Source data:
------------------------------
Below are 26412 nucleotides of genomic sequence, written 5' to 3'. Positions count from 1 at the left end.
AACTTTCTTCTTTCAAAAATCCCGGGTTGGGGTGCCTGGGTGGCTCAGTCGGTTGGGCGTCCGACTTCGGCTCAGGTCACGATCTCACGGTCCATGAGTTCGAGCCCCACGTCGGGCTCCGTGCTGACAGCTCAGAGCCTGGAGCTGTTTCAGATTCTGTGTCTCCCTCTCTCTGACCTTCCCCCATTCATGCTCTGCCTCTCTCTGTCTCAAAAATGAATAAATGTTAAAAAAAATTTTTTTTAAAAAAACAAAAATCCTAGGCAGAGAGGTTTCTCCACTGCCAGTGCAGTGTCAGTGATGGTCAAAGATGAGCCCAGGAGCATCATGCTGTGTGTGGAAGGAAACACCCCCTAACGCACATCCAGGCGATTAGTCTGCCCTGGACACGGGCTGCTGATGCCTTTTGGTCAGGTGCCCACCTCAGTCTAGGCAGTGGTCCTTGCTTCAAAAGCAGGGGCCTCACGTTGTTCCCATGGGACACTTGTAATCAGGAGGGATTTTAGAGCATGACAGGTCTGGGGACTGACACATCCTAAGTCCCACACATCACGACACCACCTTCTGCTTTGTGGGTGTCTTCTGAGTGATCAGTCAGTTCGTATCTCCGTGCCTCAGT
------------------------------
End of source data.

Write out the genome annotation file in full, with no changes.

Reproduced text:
Below are 26412 nucleotides of genomic sequence, written 5' to 3'. Positions count from 1 at the left end.
AACTTTCTTCTTTCAAAAATCCCGGGTTGGGGTGCCTGGGTGGCTCAGTCGGTTGGGCGTCCGACTTCGGCTCAGGTCACGATCTCACGGTCCATGAGTTCGAGCCCCACGTCGGGCTCCGTGCTGACAGCTCAGAGCCTGGAGCTGTTTCAGATTCTGTGTCTCCCTCTCTCTGACCTTCCCCCATTCATGCTCTGCCTCTCTCTGTCTCAAAAATGAATAAATGTTAAAAAAAATTTTTTTTAAAAAAACAAAAATCCTAGGCAGAGAGGTTTCTCCACTGCCAGTGCAGTGTCAGTGATGGTCAAAGATGAGCCCAGGAGCATCATGCTGTGTGTGGAAGGAAACACCCCCTAACGCACATCCAGGCGATTAGTCTGCCCTGGACACGGGCTGCTGATGCCTTTTGGTCAGGTGCCCACCTCAGTCTAGGCAGTGGTCCTTGCTTCAAAAGCAGGGGCCTCACGTTGTTCCCATGGGACACTTGTAATCAGGAGGGATTTTAGAGCATGACAGGTCTGGGGACTGACACATCCTAAGTCCCACACATCACGACACCACCTTCTGCTTTGTGGGTGTCTTCTGAGTGATCAGTCAGTTCGTATCTCCGTGCCTCAGT